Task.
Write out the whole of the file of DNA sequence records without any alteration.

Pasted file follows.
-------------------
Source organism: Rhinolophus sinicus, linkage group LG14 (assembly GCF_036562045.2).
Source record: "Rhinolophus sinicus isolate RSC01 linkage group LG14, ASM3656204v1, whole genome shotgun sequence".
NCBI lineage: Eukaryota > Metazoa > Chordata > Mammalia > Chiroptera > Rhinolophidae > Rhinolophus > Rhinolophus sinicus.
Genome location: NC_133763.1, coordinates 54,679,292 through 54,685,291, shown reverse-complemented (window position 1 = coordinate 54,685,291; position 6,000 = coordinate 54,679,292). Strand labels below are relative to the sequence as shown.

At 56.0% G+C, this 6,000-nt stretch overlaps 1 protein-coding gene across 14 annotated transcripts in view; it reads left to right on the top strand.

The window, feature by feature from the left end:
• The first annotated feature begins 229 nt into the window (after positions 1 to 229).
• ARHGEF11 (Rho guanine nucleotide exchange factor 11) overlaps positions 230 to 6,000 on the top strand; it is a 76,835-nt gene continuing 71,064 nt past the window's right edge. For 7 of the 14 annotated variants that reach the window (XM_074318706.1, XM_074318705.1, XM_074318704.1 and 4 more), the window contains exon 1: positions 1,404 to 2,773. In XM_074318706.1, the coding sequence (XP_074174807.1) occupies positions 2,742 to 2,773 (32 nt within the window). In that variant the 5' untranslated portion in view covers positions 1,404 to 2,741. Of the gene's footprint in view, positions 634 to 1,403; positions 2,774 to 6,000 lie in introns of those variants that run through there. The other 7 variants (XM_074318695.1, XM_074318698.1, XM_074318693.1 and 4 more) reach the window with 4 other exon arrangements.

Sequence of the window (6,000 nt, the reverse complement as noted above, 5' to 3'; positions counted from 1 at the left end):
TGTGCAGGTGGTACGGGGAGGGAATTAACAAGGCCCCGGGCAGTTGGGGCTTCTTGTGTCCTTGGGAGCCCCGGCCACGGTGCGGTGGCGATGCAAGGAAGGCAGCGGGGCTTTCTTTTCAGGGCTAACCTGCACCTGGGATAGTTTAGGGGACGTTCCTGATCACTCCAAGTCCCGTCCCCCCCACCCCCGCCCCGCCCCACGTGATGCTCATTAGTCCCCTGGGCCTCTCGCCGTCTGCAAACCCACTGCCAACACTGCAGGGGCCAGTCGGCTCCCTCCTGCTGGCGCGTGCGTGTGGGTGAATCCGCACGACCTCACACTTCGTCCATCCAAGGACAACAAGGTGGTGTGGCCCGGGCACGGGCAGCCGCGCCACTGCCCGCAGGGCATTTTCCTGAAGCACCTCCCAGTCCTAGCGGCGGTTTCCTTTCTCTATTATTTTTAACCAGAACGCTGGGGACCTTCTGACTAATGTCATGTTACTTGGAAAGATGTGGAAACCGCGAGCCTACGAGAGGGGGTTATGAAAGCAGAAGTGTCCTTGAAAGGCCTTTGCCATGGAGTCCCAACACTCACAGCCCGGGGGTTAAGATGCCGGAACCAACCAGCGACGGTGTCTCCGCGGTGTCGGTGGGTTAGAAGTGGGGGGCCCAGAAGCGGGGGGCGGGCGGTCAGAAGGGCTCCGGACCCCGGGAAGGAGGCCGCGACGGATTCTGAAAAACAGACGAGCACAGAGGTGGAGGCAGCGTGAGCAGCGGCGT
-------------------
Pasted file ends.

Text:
Source organism: Rhinolophus sinicus, linkage group LG14 (assembly GCF_036562045.2).
Source record: "Rhinolophus sinicus isolate RSC01 linkage group LG14, ASM3656204v1, whole genome shotgun sequence".
NCBI lineage: Eukaryota > Metazoa > Chordata > Mammalia > Chiroptera > Rhinolophidae > Rhinolophus > Rhinolophus sinicus.
Genome location: NC_133763.1, coordinates 54,679,292 through 54,685,291, shown reverse-complemented (window position 1 = coordinate 54,685,291; position 6,000 = coordinate 54,679,292). Strand labels below are relative to the sequence as shown.

At 56.0% G+C, this 6,000-nt stretch overlaps 1 protein-coding gene across 14 annotated transcripts in view; it reads left to right on the top strand.

The window, feature by feature from the left end:
• The first annotated feature begins 229 nt into the window (after positions 1 to 229).
• ARHGEF11 (Rho guanine nucleotide exchange factor 11) overlaps positions 230 to 6,000 on the top strand; it is a 76,835-nt gene continuing 71,064 nt past the window's right edge. For 7 of the 14 annotated variants that reach the window (XM_074318706.1, XM_074318705.1, XM_074318704.1 and 4 more), the window contains exon 1: positions 1,404 to 2,773. In XM_074318706.1, the coding sequence (XP_074174807.1) occupies positions 2,742 to 2,773 (32 nt within the window). In that variant the 5' untranslated portion in view covers positions 1,404 to 2,741. Of the gene's footprint in view, positions 634 to 1,403; positions 2,774 to 6,000 lie in introns of those variants that run through there. The other 7 variants (XM_074318695.1, XM_074318698.1, XM_074318693.1 and 4 more) reach the window with 4 other exon arrangements.

Sequence of the window (6,000 nt, the reverse complement as noted above, 5' to 3'; positions counted from 1 at the left end):
TGTGCAGGTGGTACGGGGAGGGAATTAACAAGGCCCCGGGCAGTTGGGGCTTCTTGTGTCCTTGGGAGCCCCGGCCACGGTGCGGTGGCGATGCAAGGAAGGCAGCGGGGCTTTCTTTTCAGGGCTAACCTGCACCTGGGATAGTTTAGGGGACGTTCCTGATCACTCCAAGTCCCGTCCCCCCCACCCCCGCCCCGCCCCACGTGATGCTCATTAGTCCCCTGGGCCTCTCGCCGTCTGCAAACCCACTGCCAACACTGCAGGGGCCAGTCGGCTCCCTCCTGCTGGCGCGTGCGTGTGGGTGAATCCGCACGACCTCACACTTCGTCCATCCAAGGACAACAAGGTGGTGTGGCCCGGGCACGGGCAGCCGCGCCACTGCCCGCAGGGCATTTTCCTGAAGCACCTCCCAGTCCTAGCGGCGGTTTCCTTTCTCTATTATTTTTAACCAGAACGCTGGGGACCTTCTGACTAATGTCATGTTACTTGGAAAGATGTGGAAACCGCGAGCCTACGAGAGGGGGTTATGAAAGCAGAAGTGTCCTTGAAAGGCCTTTGCCATGGAGTCCCAACACTCACAGCCCGGGGGTTAAGATGCCGGAACCAACCAGCGACGGTGTCTCCGCGGTGTCGGTGGGTTAGAAGTGGGGGGCCCAGAAGCGGGGGGCGGGCGGTCAGAAGGGCTCCGGACCCCGGGAAGGAGGCCGCGACGGATTCTGAAAAACAGACGAGCACAGAGGTGGAGGCAGCGTGAGCAGCGGCGT